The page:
Redundancy in Data Centres

Discover the importance of redundancy and why it is a critical consideration for data centres.

In this module, you will gain a deep understanding of the importance of redundancy and why it is a critical consideration for data centres. You’ll also learn the challenges data centres face and how Distributed Pumping serves as a solution to address these issues.

Let’s start by looking at redundancy. Redundancy in data centres involves duplicating critical components within the infrastructure to ensure continuous, reliable operation and minimise downtime and data loss risks due to hardware failures or outages. Redundancy is crucial in data centre design for preventing serious consequences associated with component failures. The Service Level Agreement (SLA) uptime guarantee defines the expected downtime and service reliability for clients.

There are various levels of redundancy:
• N
• N+1
• 2N and
• 2N+1

N represents baseline capacity. A data centre with N capacity has everything it needs to operate as designed, but it has no redundancies. This means there is nothing in place to accommodate equipment failure or maintenance. N+1 is the next level of redundancy.

This means it can run a full IT load with an additional component to account for failure or maintenance. The 2N level offers a complete mirrored infrastructure, or a secondary system, to fall back on. 2N+1 is the highest level of redundancy. It guarantees that every component is backed up should something fail in either system. This redundancy level is largely required by businesses that need 100% uptime as they will suffer significant losses if their systems were to crash.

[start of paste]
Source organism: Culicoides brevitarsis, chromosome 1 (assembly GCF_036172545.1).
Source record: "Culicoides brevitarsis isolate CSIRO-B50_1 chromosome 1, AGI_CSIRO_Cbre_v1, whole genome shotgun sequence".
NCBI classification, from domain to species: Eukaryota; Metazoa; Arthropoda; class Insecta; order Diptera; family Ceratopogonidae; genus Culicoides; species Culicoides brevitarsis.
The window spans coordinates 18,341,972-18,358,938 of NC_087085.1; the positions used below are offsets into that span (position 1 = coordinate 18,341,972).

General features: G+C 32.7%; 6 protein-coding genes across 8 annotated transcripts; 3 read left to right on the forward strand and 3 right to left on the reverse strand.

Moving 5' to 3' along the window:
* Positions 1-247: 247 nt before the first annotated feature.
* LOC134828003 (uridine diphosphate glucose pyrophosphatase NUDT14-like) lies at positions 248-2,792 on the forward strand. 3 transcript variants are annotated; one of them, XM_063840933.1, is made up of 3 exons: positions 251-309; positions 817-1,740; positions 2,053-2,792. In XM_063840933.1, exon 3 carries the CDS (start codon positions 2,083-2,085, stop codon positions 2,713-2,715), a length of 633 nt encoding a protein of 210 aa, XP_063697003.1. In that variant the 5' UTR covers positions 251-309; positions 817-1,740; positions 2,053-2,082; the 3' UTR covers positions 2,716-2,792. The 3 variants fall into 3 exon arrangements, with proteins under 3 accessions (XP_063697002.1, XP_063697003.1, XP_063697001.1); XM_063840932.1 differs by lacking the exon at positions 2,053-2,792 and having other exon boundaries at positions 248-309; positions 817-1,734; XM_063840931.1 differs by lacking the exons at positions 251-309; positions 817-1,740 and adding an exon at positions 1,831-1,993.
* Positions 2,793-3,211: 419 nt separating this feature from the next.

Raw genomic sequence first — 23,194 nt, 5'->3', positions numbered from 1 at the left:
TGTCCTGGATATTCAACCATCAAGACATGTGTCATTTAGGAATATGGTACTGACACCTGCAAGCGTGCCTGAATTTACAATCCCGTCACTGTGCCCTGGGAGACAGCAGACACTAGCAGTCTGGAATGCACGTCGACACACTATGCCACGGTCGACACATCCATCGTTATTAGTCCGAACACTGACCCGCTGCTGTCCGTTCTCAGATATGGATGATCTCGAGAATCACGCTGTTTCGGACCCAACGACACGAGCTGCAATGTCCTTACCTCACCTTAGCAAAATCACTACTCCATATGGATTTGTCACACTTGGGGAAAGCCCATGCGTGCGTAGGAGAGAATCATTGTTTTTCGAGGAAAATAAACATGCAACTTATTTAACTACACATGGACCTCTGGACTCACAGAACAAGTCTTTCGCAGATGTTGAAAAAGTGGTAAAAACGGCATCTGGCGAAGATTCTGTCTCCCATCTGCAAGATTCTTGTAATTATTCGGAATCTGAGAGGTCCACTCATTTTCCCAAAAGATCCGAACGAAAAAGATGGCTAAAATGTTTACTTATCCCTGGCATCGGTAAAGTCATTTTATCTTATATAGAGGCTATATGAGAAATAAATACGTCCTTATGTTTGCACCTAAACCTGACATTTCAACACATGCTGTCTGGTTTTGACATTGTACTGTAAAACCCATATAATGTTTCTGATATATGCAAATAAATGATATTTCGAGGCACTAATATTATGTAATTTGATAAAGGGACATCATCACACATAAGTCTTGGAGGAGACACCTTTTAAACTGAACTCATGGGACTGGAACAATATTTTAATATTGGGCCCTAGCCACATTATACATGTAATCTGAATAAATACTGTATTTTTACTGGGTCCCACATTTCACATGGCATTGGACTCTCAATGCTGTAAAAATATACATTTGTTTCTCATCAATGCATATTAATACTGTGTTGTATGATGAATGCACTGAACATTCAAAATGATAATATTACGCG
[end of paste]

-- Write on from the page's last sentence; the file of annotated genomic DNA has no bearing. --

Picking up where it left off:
The levels of redundancy support the Tier system. The higher the Tier, the lower the risk of downtime and the more reliable and available a data centre is expected to be.

The Tiers and their redundancy are typically as follows:
Tier I data centres generally have no redundancy
Tier II data centres have some redundant components
Tier III data centres generally have N+1 redundancy. For example if N requires four units, the facility will have an extra one.
Tier IV data centres typically have 2N+1 redundancy. This would be 100% redundancy, plus extra units.

As we explore the crucial role of redundancies in keeping data centres reliable, it’s important to understand the challenges these facilities face.

These challenges can be grouped into the following areas:
• Managing increased cooling needs
• Navigating environmental, political, and social pressures
• Adapting to space limitations and expansion challenges

Let’s start with the increased cooling needs. As technology advances, data centres need to maintain powerful and tightly packed IT equipment. This creates more heat, making it a challenge to keep everything at the right temperature. The industry needs better and more energy-efficient cooling solutions.
Environmental, political, and social pressures are driving data centres to reduce their carbon footprint and improve energy efficiency. Criticised for contributing to greenhouse gas emissions, these facilities face increasing demands for more effective and sustainable cooling solutions. This challenge is transforming the industry’s approaches to infrastructure and operations.

Another challenge is expansion. Data centres aim for scalability to meet growing storage needs, so they have to find innovative solutions to add more servers without huge installation and commissioning costs.

That’s why Distributed Pumping is significant as an effective solution to cool data centres efficiently in a more sustainable way, without having to build bigger facilities. We’ll explore this further in the next module.

Course overview

Modules: 6
Completion time
Completion time: 35 minutes
Difficulty level
Difficulty level: Intermediate